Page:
Architect a classification schema for personal data

Previous articles in this series focus on using sensitive information types to identify personal data that is subject to GDPR. Sensitive information types are a form of classification. This might be all the classification you need. However, many organizations implement a broader data governance strategy using labels. Use this topic to decide if you also want to implement labels as part of your GDPR plan. If you do, this topic provides some guidance and examples.

Note: Defining a classification schema for an organization and configuring policies, labels, and conditions requires careful planning and preparation. It is important to realize that this is not an IT driven process. Be sure to work with your legal and compliance team to develop an appropriate classification and labeling schema for your organization’s data.

Decide if you are using labels in addition to sensitive data types

You can take one of two approaches for classification in Office 365 for personal information. Either of these can be used for GDPR protection. If decide to use only sensitive information types for classification, you can skip the rest of this topic.

Choose one of the following options.

Option 1: Use only Office 365 sensitive information types

  • Sensitive information types work well to identify and protect personal data subject to GDPR and other types of regulations.

  • These are simpler to use if your organization doesn’t already have or plan to implement a broader data governance plan using labels.

  • These work with DLP rules (so do retention labels).

  • Sensitive information types work with Cloud App Security so you can detect sensitive information in other SaaS apps.

Option 2: Use sensitive information types + retention labels

  • You’ll need sensitive information types to automatically apply labels to personal data that is subject to GDPR, so these are a prerequisite.

  • Using retention labels allows you to include personal data that is subject to GDPR into a broader data governance plan for your organization.

Develop a label schema that includes personal data

Before using technical capabilities to apply labels and protection, first work across your organization to define a classification schema. Your organization might already have a classification schema, which makes it easier to add personal data. This topic includes an example classification schema. You can use this as a starting point, if needed.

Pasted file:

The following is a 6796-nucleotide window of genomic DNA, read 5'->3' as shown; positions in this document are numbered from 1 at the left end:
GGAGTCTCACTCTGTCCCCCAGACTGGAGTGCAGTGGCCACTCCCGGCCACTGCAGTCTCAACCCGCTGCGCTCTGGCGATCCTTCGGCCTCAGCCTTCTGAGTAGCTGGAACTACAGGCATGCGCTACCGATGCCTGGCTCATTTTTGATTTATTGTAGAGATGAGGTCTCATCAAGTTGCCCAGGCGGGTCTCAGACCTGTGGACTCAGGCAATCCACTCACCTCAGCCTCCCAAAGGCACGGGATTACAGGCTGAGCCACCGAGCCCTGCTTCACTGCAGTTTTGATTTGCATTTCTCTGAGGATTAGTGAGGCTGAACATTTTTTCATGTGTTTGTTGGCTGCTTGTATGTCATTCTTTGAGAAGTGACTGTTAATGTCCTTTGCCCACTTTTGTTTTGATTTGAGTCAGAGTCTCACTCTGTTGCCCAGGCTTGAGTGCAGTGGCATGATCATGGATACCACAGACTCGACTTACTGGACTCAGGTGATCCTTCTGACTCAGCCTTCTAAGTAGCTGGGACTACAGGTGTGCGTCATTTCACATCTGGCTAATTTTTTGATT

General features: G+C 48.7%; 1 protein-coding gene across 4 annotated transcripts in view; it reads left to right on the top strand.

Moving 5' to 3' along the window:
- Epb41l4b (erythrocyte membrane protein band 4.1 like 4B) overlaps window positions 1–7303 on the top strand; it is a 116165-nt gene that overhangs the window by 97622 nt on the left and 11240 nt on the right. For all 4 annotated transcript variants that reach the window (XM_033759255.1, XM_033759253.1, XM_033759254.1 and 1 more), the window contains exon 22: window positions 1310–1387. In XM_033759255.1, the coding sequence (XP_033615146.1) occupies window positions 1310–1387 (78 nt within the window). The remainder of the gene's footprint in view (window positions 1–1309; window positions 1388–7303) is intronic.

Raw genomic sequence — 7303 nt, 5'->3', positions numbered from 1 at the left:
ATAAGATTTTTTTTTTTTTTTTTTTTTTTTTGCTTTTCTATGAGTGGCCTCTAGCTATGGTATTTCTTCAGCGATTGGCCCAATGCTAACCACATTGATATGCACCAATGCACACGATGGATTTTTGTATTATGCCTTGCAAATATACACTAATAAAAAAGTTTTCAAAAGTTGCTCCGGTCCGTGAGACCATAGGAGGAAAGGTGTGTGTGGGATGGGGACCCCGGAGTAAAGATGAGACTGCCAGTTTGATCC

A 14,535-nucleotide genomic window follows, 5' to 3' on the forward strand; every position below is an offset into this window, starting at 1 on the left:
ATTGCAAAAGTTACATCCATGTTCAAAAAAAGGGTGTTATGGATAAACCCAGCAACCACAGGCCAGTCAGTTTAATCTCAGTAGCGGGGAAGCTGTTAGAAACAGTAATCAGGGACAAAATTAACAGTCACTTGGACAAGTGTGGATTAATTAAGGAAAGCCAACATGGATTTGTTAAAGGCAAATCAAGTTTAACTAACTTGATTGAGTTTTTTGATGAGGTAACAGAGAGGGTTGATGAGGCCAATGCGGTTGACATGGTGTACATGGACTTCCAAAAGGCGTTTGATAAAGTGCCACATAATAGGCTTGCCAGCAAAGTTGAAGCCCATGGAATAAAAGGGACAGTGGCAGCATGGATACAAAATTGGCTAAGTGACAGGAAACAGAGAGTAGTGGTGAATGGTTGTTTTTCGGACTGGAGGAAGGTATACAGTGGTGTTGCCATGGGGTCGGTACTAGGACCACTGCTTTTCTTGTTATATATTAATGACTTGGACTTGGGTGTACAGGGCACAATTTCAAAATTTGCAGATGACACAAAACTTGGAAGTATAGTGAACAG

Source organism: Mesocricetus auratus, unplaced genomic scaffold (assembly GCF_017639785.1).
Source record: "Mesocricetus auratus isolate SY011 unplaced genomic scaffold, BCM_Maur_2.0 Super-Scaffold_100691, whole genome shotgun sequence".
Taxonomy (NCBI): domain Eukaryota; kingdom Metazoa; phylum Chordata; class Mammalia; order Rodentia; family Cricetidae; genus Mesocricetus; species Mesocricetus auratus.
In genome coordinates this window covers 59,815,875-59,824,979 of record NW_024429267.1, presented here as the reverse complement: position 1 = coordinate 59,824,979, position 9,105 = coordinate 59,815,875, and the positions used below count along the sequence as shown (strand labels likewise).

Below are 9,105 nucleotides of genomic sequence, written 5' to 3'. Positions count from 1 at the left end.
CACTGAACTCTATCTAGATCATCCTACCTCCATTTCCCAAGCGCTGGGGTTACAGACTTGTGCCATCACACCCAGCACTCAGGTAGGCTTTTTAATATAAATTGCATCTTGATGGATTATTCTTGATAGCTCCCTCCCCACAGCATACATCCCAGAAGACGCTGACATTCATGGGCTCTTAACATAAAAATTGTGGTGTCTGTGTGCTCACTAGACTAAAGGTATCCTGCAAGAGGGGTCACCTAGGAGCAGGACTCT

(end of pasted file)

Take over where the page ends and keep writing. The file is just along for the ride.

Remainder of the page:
Getting started

Begin by deciding on the number and names of labels to implement. Do this activity without worrying about which technology to use and how labels will be applied. Apply this schema universally throughout your organization, including data that resides on premises and in other cloud services.


When designing and implementing policies, labels and conditions, consider following these recommendations:

  • Use existing classification schema (if any) — Many organizations already are using data classification in some form. Carefully evaluate the existing label schema and if possible use it as is. Using familiar labels that are recognizable to the end-user will drive adoption.

  • Start with default policies and labels — All solutions come with a set of predefined policies and labels. Carefully evaluate these against the organizations legal and business requirements and consider using them instead of creating new ones.

  • Start small — There is virtually no limit to the number of labels that can be created. However, large numbers of labels and sub-labels will negatively impact the adoption. Too many choices often means no choice at all.

  • Use scenarios and use cases — Identify common use cases within the organization and use scenarios derived from the GDPR to verify if the envisioned label and classification configuration will work in practice.

  • Question every request for a new label, does every scenario or use case really need a new label or can we use what we already have? Keeping the number of labels to a minimum improves adoption.